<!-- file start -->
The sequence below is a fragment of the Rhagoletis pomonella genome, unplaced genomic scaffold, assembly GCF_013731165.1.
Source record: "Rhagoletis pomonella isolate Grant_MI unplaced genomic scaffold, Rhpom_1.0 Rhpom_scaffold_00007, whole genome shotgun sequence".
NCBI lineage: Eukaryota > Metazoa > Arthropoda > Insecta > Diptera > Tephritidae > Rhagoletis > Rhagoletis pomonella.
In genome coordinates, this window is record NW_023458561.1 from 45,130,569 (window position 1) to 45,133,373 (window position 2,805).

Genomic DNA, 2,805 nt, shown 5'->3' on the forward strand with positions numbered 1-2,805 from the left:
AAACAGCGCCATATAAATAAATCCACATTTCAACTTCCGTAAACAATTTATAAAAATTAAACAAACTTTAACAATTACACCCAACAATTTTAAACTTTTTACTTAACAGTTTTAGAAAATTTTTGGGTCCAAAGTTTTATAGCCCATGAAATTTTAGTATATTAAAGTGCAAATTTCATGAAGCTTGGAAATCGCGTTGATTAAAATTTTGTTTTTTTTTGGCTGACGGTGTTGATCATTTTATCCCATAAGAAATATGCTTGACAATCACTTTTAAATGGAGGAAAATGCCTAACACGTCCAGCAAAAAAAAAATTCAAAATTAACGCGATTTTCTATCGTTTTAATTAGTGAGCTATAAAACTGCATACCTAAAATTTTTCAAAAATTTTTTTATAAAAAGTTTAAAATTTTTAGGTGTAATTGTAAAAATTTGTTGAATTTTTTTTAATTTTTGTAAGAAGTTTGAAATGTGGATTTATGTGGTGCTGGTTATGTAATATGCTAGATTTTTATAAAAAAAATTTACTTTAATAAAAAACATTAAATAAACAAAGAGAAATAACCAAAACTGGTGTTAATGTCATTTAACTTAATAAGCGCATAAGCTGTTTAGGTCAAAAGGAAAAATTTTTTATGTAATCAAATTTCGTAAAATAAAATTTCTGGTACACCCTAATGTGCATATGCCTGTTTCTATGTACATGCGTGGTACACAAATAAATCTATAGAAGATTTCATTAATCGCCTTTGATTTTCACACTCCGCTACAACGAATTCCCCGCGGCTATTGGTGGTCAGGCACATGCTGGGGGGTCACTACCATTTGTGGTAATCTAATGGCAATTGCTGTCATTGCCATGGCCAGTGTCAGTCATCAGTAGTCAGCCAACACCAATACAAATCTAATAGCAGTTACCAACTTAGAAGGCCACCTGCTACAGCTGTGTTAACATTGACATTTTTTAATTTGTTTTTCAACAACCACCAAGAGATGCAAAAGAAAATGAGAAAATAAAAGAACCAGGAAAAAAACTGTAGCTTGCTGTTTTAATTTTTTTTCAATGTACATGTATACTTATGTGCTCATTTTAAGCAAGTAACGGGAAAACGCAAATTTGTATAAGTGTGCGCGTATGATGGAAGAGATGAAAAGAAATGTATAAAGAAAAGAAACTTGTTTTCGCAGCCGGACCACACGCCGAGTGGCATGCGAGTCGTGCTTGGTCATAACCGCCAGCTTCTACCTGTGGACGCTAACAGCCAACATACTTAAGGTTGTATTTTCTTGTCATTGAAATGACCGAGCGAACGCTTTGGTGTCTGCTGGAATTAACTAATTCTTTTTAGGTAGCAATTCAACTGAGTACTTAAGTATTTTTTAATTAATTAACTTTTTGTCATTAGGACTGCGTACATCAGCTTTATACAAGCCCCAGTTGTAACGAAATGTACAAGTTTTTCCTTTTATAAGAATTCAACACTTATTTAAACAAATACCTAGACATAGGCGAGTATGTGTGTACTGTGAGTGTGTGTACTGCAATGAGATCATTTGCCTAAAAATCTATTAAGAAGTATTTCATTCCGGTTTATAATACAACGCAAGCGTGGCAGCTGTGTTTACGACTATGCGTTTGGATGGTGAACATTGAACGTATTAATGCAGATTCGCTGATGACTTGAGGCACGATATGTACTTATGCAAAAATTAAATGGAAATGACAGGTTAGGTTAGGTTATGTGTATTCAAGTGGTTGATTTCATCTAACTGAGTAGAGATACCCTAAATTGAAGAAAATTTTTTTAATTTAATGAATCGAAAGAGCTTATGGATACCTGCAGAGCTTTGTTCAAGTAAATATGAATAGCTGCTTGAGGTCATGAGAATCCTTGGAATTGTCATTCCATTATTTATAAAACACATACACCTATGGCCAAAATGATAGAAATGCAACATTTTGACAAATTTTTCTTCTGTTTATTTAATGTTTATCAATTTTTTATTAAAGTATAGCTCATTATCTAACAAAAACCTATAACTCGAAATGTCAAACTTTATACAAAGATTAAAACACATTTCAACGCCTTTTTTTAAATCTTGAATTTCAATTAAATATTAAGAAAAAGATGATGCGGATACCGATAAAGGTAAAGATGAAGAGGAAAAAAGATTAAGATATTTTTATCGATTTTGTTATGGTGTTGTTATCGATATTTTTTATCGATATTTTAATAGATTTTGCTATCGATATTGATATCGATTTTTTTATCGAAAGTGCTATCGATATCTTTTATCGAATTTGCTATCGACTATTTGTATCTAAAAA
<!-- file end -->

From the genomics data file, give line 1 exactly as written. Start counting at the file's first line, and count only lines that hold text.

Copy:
The sequence below is a fragment of the Rhagoletis pomonella genome, unplaced genomic scaffold, assembly GCF_013731165.1.